The Cyclops (1957) and Daughter of Dr. Jekyll (1957) A Gloria Talbot Double Screamer
When you can watch one 65 minute Gloria Talbot thriller, one might as well make it a double feature that comes in at less than two and half hours in total. While Gloria’s most popular exploitation title might be I Married a Monster From Outer Space, I thought I’d go with her appearance opposite Lon Chaney Jr. in the first and another working under cult director Edgar G. Ulmer in the latter.
For this Bert I. Gordon production of “epic” proportions, Miss Talbot has recruited three men to lead her into the far reaches of Mexico to locate her missing fiancée. He’s been gone three years and though he’d sent distress signals from his downed plane, no one has ever located him. Dead or alive. In a small four man plane and against the wishes of a Mexican Senator, she’s flying inland to a barren mountainous area with Tom Drake as her pilot, James Craig as a friend who hopes to claim Gloria for his own if they can clear up her fiancé’s disappearance and lastly, our icon of horror cinema, Lon Chaney Jr. as a loose cannon who hopes to locate uranium in the mountain peaks of Mexico making them all rich.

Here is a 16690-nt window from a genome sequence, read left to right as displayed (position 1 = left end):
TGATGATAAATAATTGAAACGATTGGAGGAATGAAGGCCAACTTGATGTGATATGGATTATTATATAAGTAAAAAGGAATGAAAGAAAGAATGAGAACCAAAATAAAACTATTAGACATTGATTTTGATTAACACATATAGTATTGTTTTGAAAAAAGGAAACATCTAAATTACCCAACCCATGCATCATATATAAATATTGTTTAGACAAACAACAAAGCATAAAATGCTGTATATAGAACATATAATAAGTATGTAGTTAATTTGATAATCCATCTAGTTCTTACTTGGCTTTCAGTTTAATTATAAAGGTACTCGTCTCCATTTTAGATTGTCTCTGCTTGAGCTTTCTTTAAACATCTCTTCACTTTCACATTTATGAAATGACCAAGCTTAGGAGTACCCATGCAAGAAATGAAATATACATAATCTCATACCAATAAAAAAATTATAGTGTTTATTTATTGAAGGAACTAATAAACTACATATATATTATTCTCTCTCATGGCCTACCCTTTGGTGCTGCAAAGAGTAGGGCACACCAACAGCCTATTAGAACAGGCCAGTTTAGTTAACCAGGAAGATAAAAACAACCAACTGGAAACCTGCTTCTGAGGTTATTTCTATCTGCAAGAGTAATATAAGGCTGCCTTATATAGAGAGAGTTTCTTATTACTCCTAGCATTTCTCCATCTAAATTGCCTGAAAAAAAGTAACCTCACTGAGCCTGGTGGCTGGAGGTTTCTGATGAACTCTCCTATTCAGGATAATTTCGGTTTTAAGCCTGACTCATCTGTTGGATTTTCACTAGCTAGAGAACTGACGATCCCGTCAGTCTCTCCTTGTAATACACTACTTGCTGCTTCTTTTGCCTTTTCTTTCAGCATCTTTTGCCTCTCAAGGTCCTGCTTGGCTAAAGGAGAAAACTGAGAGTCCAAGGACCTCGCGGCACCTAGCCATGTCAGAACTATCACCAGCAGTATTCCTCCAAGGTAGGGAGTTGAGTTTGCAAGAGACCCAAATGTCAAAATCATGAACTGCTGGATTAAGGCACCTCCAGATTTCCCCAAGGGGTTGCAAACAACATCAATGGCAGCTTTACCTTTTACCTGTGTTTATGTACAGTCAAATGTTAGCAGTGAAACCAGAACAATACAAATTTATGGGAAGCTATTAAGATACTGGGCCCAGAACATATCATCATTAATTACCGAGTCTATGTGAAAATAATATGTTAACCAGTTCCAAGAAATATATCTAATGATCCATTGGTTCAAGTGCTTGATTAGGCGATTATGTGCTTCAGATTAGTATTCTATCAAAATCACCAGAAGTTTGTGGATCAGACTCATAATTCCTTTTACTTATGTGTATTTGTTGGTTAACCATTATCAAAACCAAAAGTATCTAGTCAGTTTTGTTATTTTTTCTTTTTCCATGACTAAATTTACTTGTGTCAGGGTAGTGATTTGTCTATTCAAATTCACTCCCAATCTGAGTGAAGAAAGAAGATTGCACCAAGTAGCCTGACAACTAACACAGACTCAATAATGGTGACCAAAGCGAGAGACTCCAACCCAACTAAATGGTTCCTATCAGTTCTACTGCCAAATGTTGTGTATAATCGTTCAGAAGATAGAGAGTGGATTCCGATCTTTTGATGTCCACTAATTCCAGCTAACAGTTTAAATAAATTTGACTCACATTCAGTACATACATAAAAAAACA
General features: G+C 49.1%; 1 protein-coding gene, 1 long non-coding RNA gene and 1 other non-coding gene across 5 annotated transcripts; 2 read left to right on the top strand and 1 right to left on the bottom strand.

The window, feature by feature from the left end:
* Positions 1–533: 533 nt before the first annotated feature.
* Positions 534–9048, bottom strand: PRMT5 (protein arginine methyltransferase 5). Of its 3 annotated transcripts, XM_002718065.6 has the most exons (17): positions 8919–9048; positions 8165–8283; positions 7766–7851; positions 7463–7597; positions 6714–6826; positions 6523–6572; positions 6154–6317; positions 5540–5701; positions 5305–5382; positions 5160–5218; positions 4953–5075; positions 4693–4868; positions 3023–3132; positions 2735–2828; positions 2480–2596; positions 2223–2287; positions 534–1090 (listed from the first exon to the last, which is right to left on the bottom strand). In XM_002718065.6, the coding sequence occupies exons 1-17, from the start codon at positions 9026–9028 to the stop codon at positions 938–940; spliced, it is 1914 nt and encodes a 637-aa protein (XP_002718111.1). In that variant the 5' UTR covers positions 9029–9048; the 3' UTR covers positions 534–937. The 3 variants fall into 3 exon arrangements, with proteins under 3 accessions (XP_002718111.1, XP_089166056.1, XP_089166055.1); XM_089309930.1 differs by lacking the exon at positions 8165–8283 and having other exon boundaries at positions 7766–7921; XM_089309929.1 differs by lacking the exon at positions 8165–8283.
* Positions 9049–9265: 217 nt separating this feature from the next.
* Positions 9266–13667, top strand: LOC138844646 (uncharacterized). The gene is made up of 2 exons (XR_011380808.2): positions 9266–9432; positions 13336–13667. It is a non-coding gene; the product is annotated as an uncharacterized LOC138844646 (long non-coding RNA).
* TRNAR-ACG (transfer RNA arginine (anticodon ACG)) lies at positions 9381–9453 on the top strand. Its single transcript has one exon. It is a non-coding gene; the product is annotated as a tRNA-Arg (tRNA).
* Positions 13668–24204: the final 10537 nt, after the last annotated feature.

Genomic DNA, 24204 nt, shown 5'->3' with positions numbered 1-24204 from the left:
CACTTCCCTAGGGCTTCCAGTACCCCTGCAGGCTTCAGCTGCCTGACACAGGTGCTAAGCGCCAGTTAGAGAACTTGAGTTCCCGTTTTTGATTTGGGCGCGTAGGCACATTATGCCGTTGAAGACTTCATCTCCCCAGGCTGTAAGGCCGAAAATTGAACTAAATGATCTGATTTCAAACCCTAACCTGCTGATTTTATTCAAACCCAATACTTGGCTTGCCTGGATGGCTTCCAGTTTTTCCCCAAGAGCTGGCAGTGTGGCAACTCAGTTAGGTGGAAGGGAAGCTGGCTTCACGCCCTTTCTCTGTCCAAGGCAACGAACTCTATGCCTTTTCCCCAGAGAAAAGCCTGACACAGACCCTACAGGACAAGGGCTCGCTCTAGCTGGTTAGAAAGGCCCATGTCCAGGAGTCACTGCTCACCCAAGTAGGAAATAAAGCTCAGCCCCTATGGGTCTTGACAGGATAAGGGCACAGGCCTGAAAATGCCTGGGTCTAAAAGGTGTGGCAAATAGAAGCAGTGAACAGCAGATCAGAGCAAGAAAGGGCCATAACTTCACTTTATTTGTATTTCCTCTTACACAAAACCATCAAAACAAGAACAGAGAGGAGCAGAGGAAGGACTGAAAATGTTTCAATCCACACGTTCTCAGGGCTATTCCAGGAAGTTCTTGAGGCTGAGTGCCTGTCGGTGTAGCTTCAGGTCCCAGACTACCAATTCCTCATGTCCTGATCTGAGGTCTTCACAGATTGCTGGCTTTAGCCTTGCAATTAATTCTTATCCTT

Is it just me or does this far reaching area of Mexico look just like Bronson Canyon where countless fifties sci-fi flicks were produced?
The small plane gets caught in some major winds and with a bit of panic in the cockpit, comes to a halt in a valley of peaks. Lon’s uranium locator has gone off the charts. So much so that lizards and eagles have grown to resemble the size of dinosaurs and pterodactyls. “That doesn’t sound like wild turkey.” Craig is heard to say. Along comes poor Gloria’s fiancée looking a lot like The Amazing Colossal Man, another Gordon release of the same year. Like the animals exposed to the uranium, he himself has grown to jolly green giant size.